• In June 2012, 28-year-old Emily Bennett Taylor was getting ready to celebrate her second wedding anniversary with her college sweetheart when she discovered that she had Stage 4 lung cancer. Taylor was a former college athlete, had led a healthy and active lifestyle and had never smoked. She quickly began treat...
  • “Skin cancer” was pretty much the last thing on the mind of a healthy, outdoorsy kid like Tanner Harbin. “I like hockey – playing it and watching it,” the 23-year-old from San Dimas said. “I like to go off-roading with my dad – we have a Jeep and we have a cabin up in Big Bear, so […]
  • Skin cancer is an enticing field to be in these days. Just ask Laleh Melstrom, M.D. M.S., one of City of Hope’s newest surgeons. “In the last few years, melanoma has been the type of cancer that has really shown the most progress in terms of treatments,” Melstrom said. “It’s the one cancer in 2015 that is...
  • Skin cancer is the most common type of cancer in the United States today, and its incidence is on the rise. Forty to 50 percent of light-skinned Americans who live to age 65 will have skin cancer at least once in their lives. Most of these skin cancers – about 3.5 million cases – are the […]
  • The connection between lifestyle and cancer is real. Knowing that, what can individuals do to lower their risk? City of Hope physicians recently came together to answer that precise question, explaining the links between cancer and the choices we make that affect our health. Moderator Vijay Trisal M.D., medical...
  • White button mushrooms seem fairly innocuous as fungi go. Unlike portabellas, they don’t center stage at the dinner table, and unlike truffles, they’re not the subject of gourmand fervor. But appearances can be deceiving when it comes to these mild-mannered Clark Kents of the food world. In a study ...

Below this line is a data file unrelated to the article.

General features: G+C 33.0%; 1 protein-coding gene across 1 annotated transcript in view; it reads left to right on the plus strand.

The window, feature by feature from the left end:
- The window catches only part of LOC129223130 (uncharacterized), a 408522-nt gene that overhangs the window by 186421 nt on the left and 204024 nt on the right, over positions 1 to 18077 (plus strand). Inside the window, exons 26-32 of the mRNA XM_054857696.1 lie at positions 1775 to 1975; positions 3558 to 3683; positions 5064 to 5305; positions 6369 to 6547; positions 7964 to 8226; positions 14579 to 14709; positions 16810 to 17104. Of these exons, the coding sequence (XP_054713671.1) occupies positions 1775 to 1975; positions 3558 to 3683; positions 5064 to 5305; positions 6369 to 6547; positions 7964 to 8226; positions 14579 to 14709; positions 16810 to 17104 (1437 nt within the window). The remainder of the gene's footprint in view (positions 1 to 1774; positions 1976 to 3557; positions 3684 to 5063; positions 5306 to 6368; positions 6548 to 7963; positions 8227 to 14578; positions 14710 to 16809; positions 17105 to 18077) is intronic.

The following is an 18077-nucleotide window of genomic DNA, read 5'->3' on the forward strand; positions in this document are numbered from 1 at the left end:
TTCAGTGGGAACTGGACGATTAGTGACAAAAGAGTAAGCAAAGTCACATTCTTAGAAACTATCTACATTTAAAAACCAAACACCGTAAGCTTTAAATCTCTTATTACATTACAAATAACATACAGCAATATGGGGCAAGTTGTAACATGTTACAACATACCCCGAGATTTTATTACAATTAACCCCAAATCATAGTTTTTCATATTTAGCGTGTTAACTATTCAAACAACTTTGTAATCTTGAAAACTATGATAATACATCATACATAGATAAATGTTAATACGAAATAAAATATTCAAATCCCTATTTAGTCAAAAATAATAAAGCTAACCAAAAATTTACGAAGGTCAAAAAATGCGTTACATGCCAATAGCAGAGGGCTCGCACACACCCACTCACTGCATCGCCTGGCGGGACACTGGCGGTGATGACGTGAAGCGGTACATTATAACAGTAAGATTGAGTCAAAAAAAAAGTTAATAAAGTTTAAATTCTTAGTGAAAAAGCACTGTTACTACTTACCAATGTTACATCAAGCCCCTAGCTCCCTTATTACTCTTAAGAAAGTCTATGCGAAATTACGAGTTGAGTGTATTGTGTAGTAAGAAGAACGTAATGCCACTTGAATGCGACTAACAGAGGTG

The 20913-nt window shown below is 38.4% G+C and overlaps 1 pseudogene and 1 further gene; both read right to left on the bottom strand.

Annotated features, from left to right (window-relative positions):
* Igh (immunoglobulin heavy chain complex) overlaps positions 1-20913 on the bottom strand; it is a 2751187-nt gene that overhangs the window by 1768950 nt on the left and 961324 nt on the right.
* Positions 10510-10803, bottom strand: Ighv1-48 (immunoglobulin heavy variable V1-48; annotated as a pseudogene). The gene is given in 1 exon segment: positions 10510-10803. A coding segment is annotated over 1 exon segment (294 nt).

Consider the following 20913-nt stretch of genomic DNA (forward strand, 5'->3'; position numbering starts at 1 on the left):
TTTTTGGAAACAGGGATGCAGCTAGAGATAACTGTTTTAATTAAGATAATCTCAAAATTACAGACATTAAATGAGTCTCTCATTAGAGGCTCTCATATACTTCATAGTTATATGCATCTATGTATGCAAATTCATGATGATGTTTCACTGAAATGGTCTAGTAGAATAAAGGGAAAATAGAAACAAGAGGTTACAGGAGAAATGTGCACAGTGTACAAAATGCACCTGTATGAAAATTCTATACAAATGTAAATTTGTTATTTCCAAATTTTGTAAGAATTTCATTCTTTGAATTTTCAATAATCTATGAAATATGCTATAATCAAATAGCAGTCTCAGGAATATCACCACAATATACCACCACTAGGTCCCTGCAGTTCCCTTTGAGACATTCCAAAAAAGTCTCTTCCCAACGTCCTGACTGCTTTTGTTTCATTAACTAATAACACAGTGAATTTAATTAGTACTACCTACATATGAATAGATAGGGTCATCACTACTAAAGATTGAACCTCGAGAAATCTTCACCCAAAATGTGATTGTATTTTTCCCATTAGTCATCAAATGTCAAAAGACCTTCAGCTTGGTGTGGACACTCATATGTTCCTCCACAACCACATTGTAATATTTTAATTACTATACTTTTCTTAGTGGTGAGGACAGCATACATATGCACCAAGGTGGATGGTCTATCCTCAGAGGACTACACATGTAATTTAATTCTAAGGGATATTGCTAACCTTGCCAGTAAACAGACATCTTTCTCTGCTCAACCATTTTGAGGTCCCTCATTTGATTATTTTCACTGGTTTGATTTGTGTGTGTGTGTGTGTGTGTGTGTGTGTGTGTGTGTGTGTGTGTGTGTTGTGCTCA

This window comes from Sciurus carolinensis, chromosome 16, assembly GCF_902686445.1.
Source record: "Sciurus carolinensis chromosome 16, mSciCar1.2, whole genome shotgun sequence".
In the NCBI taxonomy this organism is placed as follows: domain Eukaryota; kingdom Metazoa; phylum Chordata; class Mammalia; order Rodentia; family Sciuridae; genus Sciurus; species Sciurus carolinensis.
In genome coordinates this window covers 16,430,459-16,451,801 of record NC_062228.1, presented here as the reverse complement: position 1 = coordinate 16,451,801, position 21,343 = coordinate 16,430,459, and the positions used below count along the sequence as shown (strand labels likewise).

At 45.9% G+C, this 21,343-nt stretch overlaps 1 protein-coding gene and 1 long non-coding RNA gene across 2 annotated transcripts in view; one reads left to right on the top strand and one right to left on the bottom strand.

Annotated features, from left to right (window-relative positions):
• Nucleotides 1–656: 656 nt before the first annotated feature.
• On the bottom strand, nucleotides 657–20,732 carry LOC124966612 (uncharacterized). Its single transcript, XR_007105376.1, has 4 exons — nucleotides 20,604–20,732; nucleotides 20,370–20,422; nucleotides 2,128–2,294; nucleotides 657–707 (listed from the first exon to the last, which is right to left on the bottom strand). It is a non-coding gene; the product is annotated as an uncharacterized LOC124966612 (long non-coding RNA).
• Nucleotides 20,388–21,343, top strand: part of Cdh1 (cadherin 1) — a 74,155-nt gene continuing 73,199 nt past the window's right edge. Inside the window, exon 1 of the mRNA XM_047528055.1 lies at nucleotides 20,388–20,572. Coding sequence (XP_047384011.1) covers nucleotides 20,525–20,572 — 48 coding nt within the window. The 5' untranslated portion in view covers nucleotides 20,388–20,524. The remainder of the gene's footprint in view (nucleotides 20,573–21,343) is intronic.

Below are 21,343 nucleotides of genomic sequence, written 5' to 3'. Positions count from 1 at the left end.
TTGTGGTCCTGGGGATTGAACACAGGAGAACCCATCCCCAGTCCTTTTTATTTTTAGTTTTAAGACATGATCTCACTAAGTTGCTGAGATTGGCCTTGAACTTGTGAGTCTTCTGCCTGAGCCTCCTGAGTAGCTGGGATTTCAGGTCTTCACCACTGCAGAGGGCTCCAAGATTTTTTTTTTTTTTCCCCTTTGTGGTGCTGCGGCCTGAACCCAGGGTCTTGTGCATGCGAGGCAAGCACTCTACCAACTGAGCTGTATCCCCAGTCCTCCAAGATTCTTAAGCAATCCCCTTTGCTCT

• Doctors often recommend preventive screenings for several cancers, based on hereditary or genetic factors, but brain tumors aren’t one of them. Primary brain tumors, which originate in the brain rather than spreading from another location, seem to develop at random, and doctors have little insight into wh...
  • Stopping cancer starts with research. To that end, STOP CANCER has awarded $525,000 in grants to City of Hope for 2015, supporting innovative research projects and recognizing the institution’s leadership in advancing cancer treatment and prevention. Founded in 1988, STOP CANCER underwrites the work of le...
  • Cancer may not be the disease many people think it is. Normally, cancer is considered to be a disease in which cells multiply at an extremely high, and unusual, rate – increasing the likelihood of genetic mutations. But increasingly, leading researchers at City of Hope and elsewhere are contending that cancer i...
  • “Of all forms of inequality, injustice in the health care system is the most shocking and inhumane.” By the time the Rev. Martin Luther King Jr. spoke those words in Chicago in 1966, the Civil Rights Act had been passed, the Voting Rights Act was the law of the land and the March on Washington was […]
  • Eight years ago, Matthew Loscalzo surprised himself by accepting the offer to become City of Hope’s administrative director of the Sheri & Les Biller Patient and Family Resource Center and executive director of the Department of Supportive Care Medicine. At the time, he was administrative director of the Sc...
  • The mental fog that patients can experience after undergoing chemotherapy treatment for cancer has a name: “chemo brain.” “Many patients report hearing or reading about chemotherapy-related cognitive deficits, but few are actually prepared to deal with these changes,” said Celina Lemon, M.A., an occupational th...
  • Cancer treatments have improved over the years, but one potential source of treatments and cures remains largely untapped: nature. Blueberries, cinnamon, xinfeng, grape seed (and skin) extract, mushrooms, barberry and pomegranates all contain compounds with the potential to treat or prevent cancer. Scientists a...
  • In the U.S., there are more new cases of skin cancer than the combined incidence of cancers of the breast, prostate and lung, according to the American Cancer Society. Each year, 5 million people are treated for skin cancer. Here, Hans Schoellhammer, M.D., assistant clinical professor at City of Hope | Ant...